The Silverstone race once again saw Max Verstappen triumph in front of a surprising McLaren, which, mainly due to the timing of the Safety Car, was unable to maximize the result, given that a double podium was certainly within his reach. Oscar Piastri finished in fourth place behind Lewis Hamilton.
Mercedes, however, for the umpteenth time, maximised what they could, even to the detriment of George Russell, who, like the Australian, was not lucky with the SC.
This element was not even congenial for Ferrari, which, however, before getting to talking about luck and bad luck, must make a profound examination of conscience.
At Silverstone, the SF-23 performed well, but problems in FP2 limited its potential
The British Grand Prix was expected to see if the developments introduced in recent races had brought a concrete benefit to the SF-23. In Austria, Ferrari’s potential has been partly realized, showing improvements in many areas. It cannot be said that the step forward was not confirmed at Silverstone. Before the updates, the hypotheses were of a lapped SF-23 and certainly not in battle with Mercedes and Aston Martin, indeed probably threatened by Alpine.
The surprise McLaren is missing from this discussion, which had a perfect weekend to enhance the MCL60, as well as important help from the latest upgrades. In England, Ferrari has confirmed significant progress, such as the elimination of porpoising.
In terms of performance, therefore, the weekend could also be seen as a glass half full. What limited the SF-23’s performance at Silverstone was the weekend’s execution. Something not new for the Scuderia.
“The fact that Charles didn’t run in FP2 [due to an electrical problem] was a problem for us,” confessed Vasseur at the end of the race.
“We had a long run, not too long, only with Sainz, on Soft, and we were scared of the degradation, so we went on the harder tyres” specified the Team Principal, thus revealing what Ferrari’s real weakness is
Ferrari: the mentality is not that of a top team, Vasseur must intervene and take a cue from Mercedes
A brief digression before touching on what happened in the race: driver management. The team orders at the moment are plausible, Ferrari’s goal is to move up the standings.
The potential to fight with Mercedes was there, and an internal fight wouldn’t have helped. On Saturday, like all teams, every weekend, one of the two riders is left, alternately, with the choice of going out earlier or later.
Charles Leclerc had this priority at Silverstone, so why not give him a direct priority when leaving the pits rather than resorting to (public) team radios and exchange of positions in the pit lane?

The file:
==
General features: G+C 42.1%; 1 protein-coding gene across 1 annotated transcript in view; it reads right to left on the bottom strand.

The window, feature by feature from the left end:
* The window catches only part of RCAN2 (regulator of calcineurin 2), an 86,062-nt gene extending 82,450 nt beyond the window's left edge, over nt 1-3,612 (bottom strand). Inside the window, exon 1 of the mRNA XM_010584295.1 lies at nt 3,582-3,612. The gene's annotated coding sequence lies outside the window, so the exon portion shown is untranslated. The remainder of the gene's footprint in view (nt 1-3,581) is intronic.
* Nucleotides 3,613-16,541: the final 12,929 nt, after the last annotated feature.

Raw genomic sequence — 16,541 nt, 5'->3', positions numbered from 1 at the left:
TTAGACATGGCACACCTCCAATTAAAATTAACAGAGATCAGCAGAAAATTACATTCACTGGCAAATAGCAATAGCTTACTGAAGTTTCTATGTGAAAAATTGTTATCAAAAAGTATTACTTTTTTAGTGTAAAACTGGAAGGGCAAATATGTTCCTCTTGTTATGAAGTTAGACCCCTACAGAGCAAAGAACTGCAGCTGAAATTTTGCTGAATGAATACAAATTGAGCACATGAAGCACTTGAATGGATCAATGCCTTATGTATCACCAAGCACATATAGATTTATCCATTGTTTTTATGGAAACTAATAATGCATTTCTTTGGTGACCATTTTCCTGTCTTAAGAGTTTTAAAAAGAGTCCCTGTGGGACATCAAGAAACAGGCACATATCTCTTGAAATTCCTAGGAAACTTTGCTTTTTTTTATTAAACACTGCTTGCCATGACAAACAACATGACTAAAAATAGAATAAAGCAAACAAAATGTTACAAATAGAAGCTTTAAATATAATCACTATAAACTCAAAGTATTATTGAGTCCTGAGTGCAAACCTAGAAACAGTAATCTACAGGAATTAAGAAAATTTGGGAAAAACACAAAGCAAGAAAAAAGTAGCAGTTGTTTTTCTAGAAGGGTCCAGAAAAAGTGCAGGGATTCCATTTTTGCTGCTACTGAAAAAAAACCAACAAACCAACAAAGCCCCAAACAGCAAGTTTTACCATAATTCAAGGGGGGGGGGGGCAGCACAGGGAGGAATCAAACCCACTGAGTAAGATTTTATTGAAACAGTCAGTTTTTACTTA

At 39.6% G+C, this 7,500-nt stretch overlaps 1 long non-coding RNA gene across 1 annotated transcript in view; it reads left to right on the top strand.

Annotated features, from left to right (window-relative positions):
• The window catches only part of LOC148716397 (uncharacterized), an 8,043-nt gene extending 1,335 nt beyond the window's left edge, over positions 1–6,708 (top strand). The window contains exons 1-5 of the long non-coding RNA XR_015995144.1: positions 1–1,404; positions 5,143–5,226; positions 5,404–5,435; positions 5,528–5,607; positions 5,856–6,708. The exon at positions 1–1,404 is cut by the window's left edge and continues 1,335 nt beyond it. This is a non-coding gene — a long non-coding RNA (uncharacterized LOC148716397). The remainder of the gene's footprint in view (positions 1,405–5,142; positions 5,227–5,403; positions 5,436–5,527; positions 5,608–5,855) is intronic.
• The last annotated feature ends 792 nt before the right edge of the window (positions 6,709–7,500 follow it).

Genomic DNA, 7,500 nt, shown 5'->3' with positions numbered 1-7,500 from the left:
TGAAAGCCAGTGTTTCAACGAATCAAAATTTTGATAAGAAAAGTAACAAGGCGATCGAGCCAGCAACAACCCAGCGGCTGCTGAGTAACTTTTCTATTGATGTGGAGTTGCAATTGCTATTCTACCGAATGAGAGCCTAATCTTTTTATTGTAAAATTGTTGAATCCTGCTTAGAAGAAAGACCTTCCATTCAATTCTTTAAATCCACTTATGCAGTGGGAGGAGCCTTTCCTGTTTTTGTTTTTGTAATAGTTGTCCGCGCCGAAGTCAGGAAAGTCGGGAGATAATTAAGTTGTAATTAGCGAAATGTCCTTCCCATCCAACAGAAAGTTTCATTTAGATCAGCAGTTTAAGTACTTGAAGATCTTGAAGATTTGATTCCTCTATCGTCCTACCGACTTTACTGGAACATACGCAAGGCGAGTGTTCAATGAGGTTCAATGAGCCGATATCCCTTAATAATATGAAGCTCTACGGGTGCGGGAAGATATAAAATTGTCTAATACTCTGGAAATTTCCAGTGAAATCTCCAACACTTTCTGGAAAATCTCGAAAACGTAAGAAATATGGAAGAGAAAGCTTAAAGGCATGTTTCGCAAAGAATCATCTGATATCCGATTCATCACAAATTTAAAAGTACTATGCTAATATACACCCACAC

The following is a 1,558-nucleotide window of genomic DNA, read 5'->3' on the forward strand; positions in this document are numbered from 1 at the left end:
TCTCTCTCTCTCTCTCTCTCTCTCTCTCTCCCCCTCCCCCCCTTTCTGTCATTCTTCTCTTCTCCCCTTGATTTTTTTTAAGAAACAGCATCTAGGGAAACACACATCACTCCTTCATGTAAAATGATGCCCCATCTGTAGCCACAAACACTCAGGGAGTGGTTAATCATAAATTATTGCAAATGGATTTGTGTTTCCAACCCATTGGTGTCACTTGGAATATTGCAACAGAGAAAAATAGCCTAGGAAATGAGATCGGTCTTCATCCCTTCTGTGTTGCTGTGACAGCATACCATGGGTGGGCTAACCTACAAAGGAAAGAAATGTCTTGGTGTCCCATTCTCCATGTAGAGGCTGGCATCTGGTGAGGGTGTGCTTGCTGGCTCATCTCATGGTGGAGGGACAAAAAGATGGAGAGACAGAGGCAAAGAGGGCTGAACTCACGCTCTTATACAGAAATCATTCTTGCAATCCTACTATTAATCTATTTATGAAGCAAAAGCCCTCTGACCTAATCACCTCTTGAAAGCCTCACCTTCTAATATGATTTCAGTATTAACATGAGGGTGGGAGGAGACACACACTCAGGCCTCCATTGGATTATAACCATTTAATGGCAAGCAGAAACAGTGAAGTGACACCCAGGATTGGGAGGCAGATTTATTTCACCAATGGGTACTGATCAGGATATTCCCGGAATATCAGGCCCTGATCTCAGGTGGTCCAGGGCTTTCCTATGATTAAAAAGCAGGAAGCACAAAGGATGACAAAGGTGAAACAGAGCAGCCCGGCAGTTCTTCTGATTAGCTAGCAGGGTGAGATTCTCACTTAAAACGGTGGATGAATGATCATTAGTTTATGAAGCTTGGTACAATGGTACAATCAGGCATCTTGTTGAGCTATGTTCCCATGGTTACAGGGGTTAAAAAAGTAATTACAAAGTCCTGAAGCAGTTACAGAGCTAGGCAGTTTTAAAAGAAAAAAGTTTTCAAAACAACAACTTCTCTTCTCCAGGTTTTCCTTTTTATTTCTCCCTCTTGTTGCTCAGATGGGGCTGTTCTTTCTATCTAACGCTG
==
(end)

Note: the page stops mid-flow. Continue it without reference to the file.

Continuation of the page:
This management only created unnecessary tension, exposing the team to criticism from those who, from the outside, could freely listen.
After the match, speaking of the disappointing result, the team principal expressed himself post-race: “We were afraid of degradation, but in the end, there was less than we expected. During the race, we had too conservative target times, and this punished us.”
Ferrari was afraid: this is the title of Vasseur’s words. What exactly was he afraid of? Of herself. “Probably, these are ghosts we’ve been carrying around since the beginning of the season. We’ve been too conservative.”
Not only was there a lack of courage to take a risk but there was also a failure to use Friday data and read the race.
The degradation was minor for all compared to the heat on Friday. George Russell started with Soft because Mercedes had a good long run on Friday, despite a not particularly performing W14, which then changed a lot over the course of the weekend.
However, the Brackley team has a winning mentality and, above all, high-level people and tools. The track improved despite the rain on Saturday; the conditions were cooler, the new Pirellis had a happy debut – perhaps even too ‘tough’ – and they combined these variables with a healthy but conscious dose of risk.
The decision to differentiate strategies was intelligent and courageous but not reckless. Once again, the evolution of the track and, above all, the behaviour of the tires was well understood by Mercedes.
Quite the opposite at Ferrari. The start on the same compound, Medium, was not a mistake, but Charles Leclerc’s early pit stop to switch to Hard was. The Monegasque, but also the data, did not show any tire degradation on the SF-23, as well as on all the other cars.
Anticipating the pit stop was a risky and wrong move, as the pace of the Monegasque was just above his own before the stop.
The mistake was also to mount the Hard when the Soft was giving important results, and the mistake was then repeated with Carlos Sainz, with even more data available to analyse.
Author: Paolo D’Alessandro
Translation: Jaden Diaz-Ndisang